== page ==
So yeah, there's a few paradoxes that crop up because Henry invariably visits times and places and people that he knows in the past or will know in the future. Henry states that actions in the past or the future have already happened bringing up loads of questions about free will. In my mind it doesn't necessarily negate free will, people remain free to choose their actions, Henry just happens to already know their choice. The paradox then comes when he shares his future knowledge with people. You're left with a situation where that person made a particular choice because of what Henry told them but what Henry told them was based on the fact that they had already made that particular choice. Okay, now you're confused.
In summary, Niffenegger wrote about 150 more pages than was really necessary. She wrote excellent foreshadowing but because of Henry's statement of causality early on, the last part of the book becomes fairly predictable. I wouldn't classify this as science fiction as other people have but nevertheless it is a pretty good story.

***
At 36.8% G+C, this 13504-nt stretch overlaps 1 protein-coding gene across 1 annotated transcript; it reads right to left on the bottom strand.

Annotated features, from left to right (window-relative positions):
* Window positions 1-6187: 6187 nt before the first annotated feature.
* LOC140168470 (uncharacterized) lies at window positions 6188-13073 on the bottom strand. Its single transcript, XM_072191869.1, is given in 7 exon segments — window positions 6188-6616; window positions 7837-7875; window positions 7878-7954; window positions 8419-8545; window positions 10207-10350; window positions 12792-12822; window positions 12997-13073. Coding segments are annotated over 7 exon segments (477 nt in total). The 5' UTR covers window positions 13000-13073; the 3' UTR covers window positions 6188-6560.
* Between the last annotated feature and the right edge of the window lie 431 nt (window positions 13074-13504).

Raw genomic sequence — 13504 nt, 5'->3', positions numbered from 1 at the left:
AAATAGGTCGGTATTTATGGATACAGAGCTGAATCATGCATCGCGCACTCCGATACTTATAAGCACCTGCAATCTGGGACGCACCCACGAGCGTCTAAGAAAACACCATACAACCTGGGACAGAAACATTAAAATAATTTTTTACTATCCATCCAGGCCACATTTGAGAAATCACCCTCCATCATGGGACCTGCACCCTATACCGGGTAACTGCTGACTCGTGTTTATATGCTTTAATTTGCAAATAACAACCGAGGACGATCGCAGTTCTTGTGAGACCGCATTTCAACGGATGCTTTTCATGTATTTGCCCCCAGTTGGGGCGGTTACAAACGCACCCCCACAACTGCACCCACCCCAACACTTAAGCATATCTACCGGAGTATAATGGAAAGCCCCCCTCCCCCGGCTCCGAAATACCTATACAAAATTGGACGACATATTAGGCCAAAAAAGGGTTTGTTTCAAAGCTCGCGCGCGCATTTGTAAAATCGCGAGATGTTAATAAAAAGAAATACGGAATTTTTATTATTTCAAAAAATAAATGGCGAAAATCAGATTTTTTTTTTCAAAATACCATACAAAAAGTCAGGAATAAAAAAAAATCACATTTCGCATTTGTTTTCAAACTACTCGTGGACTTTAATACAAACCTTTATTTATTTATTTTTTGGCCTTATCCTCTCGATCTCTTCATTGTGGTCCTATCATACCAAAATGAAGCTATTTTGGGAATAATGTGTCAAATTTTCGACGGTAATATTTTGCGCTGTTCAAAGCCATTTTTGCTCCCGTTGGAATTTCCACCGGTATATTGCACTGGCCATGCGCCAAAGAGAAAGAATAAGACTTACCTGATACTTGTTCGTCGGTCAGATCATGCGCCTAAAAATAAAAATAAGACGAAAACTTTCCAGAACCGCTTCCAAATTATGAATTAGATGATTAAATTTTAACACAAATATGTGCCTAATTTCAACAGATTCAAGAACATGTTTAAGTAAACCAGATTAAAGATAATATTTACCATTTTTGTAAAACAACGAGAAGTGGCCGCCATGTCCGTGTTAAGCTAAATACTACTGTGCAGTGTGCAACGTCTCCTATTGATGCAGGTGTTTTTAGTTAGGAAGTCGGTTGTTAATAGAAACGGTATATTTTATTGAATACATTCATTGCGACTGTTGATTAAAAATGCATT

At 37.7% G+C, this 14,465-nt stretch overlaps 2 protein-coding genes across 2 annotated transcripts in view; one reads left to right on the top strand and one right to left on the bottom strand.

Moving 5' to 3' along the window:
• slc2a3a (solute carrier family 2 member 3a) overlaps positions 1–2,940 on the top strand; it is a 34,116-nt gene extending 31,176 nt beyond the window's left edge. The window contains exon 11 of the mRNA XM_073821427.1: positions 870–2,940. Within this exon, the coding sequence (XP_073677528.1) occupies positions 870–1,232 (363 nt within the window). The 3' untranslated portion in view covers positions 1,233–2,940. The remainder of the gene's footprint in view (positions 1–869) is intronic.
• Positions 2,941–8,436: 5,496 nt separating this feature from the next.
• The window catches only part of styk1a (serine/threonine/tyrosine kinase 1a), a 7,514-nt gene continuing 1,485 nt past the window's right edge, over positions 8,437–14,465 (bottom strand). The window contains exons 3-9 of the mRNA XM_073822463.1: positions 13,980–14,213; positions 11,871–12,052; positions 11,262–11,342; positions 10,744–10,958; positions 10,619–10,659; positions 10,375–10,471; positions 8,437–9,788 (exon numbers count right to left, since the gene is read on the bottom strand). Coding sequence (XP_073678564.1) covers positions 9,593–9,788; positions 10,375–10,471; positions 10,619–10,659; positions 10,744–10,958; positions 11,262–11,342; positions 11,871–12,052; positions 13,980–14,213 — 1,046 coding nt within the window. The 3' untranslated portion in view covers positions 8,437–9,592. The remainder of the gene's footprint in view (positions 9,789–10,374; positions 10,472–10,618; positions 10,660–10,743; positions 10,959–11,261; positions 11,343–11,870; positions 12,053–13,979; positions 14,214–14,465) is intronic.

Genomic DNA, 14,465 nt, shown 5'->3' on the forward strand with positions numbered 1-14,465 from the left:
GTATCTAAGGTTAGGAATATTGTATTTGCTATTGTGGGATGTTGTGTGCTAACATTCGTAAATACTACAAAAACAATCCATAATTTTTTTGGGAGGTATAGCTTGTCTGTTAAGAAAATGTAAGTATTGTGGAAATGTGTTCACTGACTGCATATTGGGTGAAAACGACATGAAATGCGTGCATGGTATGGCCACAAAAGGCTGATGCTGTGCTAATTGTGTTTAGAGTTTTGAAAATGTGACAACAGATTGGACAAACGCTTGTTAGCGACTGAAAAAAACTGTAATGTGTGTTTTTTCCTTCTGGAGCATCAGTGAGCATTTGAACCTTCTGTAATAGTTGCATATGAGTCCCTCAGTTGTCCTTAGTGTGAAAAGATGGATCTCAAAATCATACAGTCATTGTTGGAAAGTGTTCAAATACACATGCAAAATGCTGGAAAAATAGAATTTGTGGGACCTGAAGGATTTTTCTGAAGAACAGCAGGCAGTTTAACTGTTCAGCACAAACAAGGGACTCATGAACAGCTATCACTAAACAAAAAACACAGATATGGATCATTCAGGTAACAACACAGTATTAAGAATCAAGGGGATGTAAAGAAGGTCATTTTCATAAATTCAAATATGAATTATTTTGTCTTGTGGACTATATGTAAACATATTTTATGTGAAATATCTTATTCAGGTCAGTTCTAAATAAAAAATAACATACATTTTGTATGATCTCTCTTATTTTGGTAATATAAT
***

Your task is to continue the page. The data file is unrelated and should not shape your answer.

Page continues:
Sunday, March 28, 2010
So I read this classic utopian novel by Edward Bellamy because it's considered a classic and I tend to enjoy stories set in the future. Silly me for thinking this book would contain a story. Basically, Bellamy used a tiny fragment of a plot idea as an excuse to publish a treatise on how to fix the societal ills of the 19th century.
An upper class socialite of 19th century Boston falls into a hypnotic trance and sleeps for 123 years at which point a 21st century doctor discovers and revives him. Our hero is then taken on a tour and introduced to all the ways in which the future society had fixed all the problems of the past, without strife or fighting as a matter of fact.